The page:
HomeNewsBriefNorton says Cyber Crime Costs Mexico $3B Per Year
BRIEF

Norton says Cyber Crime Costs Mexico $3B Per Year

CYBERCRIME / 10 OCT 2013 BY NATALIE SOUTHWICK EN

A report by the internet security firm Norton estimates cyber crime costs to Mexico are nearly double what they were in 2011, highlighting the country’s status as a regional hub for online crime while the government struggles to keep up with evolving technology.

In its annual survey, Norton says Mexicans surveyed reported cyber crime costs had reached $3 billion, up from $1.8 billion when the same survey was done in 2011.

In contrast, Brazil's costs went from $15 billion to $8 billion in the same time period. 

At least one Mexican official confirmed the trend. Rafael Estrada Michel, director of the National Institute of Penal Sciences, told an international cyber crime conference taking place in Mexico City this week that cyber crimes were now generating more criminal complaints than those associated with piracy or drug trafficking, reported Excelsior.

InSight Crime Analysis

Cyber crime cost a total of $113 billion across the world and affected 378 million people between July 2012 and July 2013, Norton said. Hacking, scams, fraud and theft are the most widespread crimes, the company reported.

Cyber crime offers high profits with low risk, and Latin American organizations have been quick to jump on board. Cyber crime was reported to cost banks in the region $93 billion in annually in 2011 and over half of Latin American companies reported cyber attacks in 2012.

SEE ALSO: Coverage of Cyber Crime

In Mexico, the combination of rampant organized crime and high levels of internet connectivity led the country to quickly become a global hub for cyber crime. The country is reported to rank 8th in the world for cases of identity theft and to be the world’s largest distributor of child pornography. The fact that $3 billion of $110 billion in cyber crime costs globally originated from Mexico in 2012 illustrates the extent of the problem.

While Mexican organized crime is not thought to be directly involved in child pornography, the internet has become a very important tool for gangs, which use social media and Youtube to target kidnap victims, intimidate people, keep tabs on members and promote themselves.

Mexican security officials have pledged to fight cyber crime within their borders. However, cases like a recent security breach credited to hacker group Anonymous have highlighted institutional weaknesses in combating the rapid growth of the activity. A study commissioned by the Organization of American States released earlier this year warned Latin American governments were failing to keep up with criminals' use of technology.

share icon icon icon

Was this content helpful?

We want to sustain Latin America’s largest organized crime database, but in order to do so, we need resources.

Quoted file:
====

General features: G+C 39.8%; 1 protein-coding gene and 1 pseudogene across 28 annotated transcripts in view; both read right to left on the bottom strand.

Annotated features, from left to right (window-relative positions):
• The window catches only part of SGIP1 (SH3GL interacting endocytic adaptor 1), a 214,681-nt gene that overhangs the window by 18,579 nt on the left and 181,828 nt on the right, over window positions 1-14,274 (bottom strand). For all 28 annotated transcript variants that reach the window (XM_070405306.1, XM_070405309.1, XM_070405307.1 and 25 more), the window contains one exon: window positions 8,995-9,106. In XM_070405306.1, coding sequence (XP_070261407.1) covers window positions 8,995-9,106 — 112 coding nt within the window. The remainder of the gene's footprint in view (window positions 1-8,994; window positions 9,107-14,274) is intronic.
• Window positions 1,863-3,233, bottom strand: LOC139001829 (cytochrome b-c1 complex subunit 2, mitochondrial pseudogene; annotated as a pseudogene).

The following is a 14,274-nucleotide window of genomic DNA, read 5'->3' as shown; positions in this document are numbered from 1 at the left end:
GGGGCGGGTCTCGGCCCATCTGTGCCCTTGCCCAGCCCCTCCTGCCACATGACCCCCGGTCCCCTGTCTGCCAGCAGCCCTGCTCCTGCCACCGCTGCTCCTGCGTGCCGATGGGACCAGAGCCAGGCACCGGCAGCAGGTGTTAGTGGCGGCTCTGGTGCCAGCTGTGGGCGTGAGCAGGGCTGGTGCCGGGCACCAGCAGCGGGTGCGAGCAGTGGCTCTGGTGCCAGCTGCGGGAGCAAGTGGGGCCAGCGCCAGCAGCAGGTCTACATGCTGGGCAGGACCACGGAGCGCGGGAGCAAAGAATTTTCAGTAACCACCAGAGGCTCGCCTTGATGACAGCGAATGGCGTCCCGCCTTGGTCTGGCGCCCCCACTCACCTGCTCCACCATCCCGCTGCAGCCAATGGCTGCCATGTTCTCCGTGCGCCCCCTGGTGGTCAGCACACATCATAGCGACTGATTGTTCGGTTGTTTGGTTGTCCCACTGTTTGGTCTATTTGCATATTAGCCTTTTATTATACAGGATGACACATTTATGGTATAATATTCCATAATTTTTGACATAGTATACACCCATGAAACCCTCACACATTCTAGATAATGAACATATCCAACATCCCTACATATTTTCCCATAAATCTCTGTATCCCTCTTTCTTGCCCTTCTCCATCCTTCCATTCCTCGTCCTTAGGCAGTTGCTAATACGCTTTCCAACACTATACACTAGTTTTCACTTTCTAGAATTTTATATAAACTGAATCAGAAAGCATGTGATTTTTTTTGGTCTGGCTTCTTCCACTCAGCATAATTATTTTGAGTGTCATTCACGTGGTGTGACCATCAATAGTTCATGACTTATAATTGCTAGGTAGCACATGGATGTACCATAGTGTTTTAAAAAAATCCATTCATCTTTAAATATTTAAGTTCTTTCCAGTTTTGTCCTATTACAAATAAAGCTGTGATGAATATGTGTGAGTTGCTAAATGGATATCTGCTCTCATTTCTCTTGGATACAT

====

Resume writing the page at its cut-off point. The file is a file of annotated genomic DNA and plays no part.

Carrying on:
DONATE

What are your thoughts? Click here to send InSight Crime your comments.

We encourage readers to copy and distribute our work for non-commercial purposes, with attribution to InSight Crime in the byline and links to the original at both the top and bottom of the article. Check the Creative Commons website for more details of how to share our work, and please send us an email if you use an article.

Was this content helpful?

We want to sustain Latin America’s largest organized crime database, but in order to do so, we need resources.

DONATE

Related Content

INFOGRAPHICS / 29 NOV 2011

Is Mexico’s drug war spilling into the United States? Two recent cases bring new prominence -- and new confusion --…

MEXICO / 21 MAY 2014

Fuel theft along Mexico state oil firm Pemex's oil and gas pipelines is increasing rapidly, raising questions over the extent…

HUMAN RIGHTS / 23 FEB 2015

Authorities in Mexico say complaints of human rights abuses perpetrated by the army decreased dramatically over two years, but a…

About InSight Crime

THE ORGANIZATION

Gender and Investigative Techniques Focus of Workshops

26 NOV 2021

On November 23-24, InSight Crime conducted a workshop called “How to Cover Organized Crime: Investigation Techniques and A Focus on Gender.” The session convened reporters and investigators from a dozen…

THE ORGANIZATION

InSight Crime Names Two New Board Members

19 NOV 2021

In recent weeks, InSight Crime added two new members to its board. Joy Olson is the former executive director of the Washington Office on Latin America…

THE ORGANIZATION

Senate Commission in Paraguay Cites InSight Crime

12 NOV 2021

InSight Crime’s reporting and investigations often reach the desks of diplomats, security officials and politicians. The latest example occurred in late October during a commission of Paraguay's Senate that tackled…

THE ORGANIZATION

Backing Investigative Journalism Around the Globe

5 NOV 2021

InSight Crime was a proud supporter of this year's Global Investigative Journalism Conference, which took place November 1 through November 5 and convened nearly 2,000 journalists…

THE ORGANIZATION

Tracking Dirty Money and Tren de Aragua

29 OCT 2021

InSight Crime was delighted to support investigative reporting in the Americas through a workshop with our friends at Connectas, a non-profit journalism initiative that facilitates collaboration…